... Gawker published a story about a Condé Nast executive (who's married to a woman) allegedly arranging to meet up with a gay escort while on a trip to Chicago. When the escort found out who his client was, he attempted to blackmail him into helping with a housing-discrimination lawsuit he was embroiled in....The executive is Tim Geithner's brother, as everyone who read the story before it was taken down already knows. I agree with the widespread criticism of the story:
Geithner is not a public figure in any meaningful sense. What power the CFO of Conde Nast holds is relevant to nobody but the Newhouse family and the company’s employees. Geithner is not a public figure; he has no record of public moralism about sexual issues.But this isn't just about sex and morality -- it's about class and status. Slate's Justin Peters writes about that -- but I think he's a little off base:
... as [Glenn] Greenwald observes we don’t even know that he was doing anything his wife disapproves of.
On Twitter, Gawker editor Max Read explained his editorial logic [for publishing the piece]:No, the site is not "unimpressed by titles and status." The site is overly "impressed by titles and status." And while the site may take individuals down a peg (or, in this case, many pegs), a fixation on the real or alleged bad behavior of even mid-level "elitists" actually tends to enhance the status of the elite as a group. It reinforces the sense that these people are more important, more significant, than the rest of us.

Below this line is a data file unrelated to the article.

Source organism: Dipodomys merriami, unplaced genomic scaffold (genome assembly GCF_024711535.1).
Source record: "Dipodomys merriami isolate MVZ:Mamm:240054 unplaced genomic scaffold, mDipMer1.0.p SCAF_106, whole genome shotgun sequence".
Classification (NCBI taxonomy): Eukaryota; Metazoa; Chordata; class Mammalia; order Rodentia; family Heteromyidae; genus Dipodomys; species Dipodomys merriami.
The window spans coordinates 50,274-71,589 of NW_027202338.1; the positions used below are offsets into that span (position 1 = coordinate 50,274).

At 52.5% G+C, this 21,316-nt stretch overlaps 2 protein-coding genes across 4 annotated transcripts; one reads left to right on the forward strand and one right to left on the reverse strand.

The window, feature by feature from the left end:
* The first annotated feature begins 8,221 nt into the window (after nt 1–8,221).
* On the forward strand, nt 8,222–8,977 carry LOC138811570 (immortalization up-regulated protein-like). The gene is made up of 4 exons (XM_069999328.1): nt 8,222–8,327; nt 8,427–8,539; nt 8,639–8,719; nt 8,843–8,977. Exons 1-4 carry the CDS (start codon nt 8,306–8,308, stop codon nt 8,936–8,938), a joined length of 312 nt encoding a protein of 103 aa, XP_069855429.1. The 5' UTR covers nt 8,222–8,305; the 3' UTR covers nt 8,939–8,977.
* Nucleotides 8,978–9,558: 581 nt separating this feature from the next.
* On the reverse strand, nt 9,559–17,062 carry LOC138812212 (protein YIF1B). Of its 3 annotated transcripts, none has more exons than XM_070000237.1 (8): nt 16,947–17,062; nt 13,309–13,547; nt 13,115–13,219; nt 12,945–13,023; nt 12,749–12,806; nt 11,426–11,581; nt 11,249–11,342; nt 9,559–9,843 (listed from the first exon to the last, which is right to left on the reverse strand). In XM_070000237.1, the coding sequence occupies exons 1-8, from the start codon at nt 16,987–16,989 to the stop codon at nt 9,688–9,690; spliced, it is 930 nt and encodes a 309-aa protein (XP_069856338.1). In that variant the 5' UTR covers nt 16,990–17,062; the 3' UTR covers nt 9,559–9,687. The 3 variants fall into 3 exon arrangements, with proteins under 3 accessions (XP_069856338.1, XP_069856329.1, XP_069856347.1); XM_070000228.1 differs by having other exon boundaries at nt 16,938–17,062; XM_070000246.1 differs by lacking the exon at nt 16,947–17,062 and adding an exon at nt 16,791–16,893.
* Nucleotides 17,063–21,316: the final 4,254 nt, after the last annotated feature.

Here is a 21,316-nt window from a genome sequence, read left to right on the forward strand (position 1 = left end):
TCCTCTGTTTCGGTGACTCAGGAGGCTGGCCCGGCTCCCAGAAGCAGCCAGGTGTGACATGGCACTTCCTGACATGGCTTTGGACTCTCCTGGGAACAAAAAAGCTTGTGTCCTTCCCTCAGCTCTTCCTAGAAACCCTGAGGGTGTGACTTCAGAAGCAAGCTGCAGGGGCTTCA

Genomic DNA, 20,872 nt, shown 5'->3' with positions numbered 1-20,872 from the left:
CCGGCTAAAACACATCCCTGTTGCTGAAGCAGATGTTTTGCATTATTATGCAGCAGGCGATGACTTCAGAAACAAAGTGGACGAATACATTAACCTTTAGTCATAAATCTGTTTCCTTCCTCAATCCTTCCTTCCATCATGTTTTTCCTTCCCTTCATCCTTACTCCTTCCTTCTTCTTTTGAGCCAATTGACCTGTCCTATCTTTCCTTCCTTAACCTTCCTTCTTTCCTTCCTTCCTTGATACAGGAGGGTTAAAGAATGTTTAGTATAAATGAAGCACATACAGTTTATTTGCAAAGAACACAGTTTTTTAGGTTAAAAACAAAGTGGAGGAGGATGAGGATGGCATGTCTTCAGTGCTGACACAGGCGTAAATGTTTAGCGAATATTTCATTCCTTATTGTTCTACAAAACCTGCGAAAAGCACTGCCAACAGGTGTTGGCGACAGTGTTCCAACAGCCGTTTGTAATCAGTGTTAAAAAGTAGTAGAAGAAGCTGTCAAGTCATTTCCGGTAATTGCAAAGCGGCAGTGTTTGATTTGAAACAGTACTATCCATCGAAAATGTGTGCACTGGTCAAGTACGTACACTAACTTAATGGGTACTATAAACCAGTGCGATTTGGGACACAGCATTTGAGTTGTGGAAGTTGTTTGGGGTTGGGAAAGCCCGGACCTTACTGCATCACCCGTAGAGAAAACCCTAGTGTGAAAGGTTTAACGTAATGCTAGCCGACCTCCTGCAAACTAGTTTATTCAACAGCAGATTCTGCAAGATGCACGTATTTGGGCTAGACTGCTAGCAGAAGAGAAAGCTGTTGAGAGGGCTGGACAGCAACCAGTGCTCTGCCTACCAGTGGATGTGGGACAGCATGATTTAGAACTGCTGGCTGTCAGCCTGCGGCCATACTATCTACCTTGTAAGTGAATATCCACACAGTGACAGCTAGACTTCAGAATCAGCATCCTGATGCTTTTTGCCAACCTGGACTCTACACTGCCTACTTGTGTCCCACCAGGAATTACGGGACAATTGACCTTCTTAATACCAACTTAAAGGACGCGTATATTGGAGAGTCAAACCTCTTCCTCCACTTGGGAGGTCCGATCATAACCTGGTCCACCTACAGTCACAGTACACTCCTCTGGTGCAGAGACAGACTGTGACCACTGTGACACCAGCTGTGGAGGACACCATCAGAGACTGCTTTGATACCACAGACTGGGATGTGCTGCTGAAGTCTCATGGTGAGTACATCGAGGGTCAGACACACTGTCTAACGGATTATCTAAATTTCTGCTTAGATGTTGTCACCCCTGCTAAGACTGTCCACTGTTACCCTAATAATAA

given the chance gawker will always report on married c-suite executives of major media companies fucking around on their wives— max read (@max_read) July 17, 2015
In other words, the targeted executive is rich, and, to Gawker, wealth and status have always been inherently worthy of suspicion. ... populist ressentiment has animated Gawker Media since its earliest days.
... Gawker Media ... is still perhaps America’s most resentful major online news property, with what seems to be an internal culture of active umbrage and opposition toward people in any sort of power position. The site is unimpressed by titles and status....
It would be one thing if Gawker were also eager to expose the surreptitious sexual exploits of the CFO of a midsize industrial flange manufacturer from Kansas City. But that never happens at Gawker. Gawker is reinforcing the notion that the members of the coastal elite are endlessly fascinating, and is even expanding the definition of who belongs to the coastal elite.
Gawker might resent the coastal elite's power, but Gawker is reinforcing it.